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Weather Jitters Send U.S. Natural Gas Down Most Since February

  • Forecasts show mild conditions stretching into early December
  • Production from shale formations has climbed to a record
A Chesapeake Energy Corp. floorman, works on a Chesapeake natural gas rig in the North Texas Barnett Shale bed rock deposit near Kennendale, Texas, U.S.

Photographer: Matt Nager/Bloomberg 

Updated on

Forecasts for a warm start to December are raising the specter of a third straight mild winter, sending U.S. natural gas futures sliding the most since late February.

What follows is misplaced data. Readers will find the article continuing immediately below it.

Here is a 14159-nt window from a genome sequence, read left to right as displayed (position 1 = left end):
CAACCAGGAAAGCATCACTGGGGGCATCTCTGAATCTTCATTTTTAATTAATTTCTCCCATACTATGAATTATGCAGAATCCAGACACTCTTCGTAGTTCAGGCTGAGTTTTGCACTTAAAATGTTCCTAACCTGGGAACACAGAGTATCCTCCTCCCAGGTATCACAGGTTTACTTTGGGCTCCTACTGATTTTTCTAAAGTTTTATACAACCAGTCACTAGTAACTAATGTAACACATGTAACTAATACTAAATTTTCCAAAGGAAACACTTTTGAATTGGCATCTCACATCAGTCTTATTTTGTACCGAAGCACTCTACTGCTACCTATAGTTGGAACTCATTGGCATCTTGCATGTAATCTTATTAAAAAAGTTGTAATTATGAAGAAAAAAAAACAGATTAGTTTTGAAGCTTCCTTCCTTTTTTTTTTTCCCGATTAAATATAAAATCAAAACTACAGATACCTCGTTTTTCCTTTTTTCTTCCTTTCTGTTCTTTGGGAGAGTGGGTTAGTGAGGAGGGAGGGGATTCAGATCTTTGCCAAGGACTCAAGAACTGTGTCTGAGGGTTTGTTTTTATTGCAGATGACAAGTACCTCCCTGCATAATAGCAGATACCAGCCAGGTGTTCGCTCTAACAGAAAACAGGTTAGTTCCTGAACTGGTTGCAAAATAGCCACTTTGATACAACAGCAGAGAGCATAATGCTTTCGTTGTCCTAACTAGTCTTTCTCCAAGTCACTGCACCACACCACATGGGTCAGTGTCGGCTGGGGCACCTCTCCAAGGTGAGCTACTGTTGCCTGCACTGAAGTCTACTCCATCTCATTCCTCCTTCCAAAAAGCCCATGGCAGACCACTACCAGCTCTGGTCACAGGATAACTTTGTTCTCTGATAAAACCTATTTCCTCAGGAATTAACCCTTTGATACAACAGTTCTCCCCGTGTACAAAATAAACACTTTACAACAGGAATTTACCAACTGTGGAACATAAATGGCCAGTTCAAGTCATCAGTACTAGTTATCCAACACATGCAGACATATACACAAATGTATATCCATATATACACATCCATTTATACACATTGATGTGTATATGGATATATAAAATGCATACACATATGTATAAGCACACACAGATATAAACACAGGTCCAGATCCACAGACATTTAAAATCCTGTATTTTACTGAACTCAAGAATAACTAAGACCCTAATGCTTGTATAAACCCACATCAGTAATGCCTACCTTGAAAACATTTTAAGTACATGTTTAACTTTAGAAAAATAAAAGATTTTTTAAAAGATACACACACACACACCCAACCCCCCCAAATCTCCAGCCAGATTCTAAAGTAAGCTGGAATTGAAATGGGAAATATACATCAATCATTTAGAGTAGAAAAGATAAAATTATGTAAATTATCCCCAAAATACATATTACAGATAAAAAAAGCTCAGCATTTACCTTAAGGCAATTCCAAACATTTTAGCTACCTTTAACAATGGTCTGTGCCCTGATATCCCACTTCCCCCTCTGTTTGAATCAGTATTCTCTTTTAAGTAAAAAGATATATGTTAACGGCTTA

A midday update to the government’s Global Forecast System weather model maintained a “much too warm” pattern through Dec. 6, despite a couple of cool shots across the northern tier of the country, according to NatGasWeather.com. The low in Chicago on November 29 may reach 40 degrees Fahrenheit (4 Celsius), 12 above normal, according to AccuWeather Inc.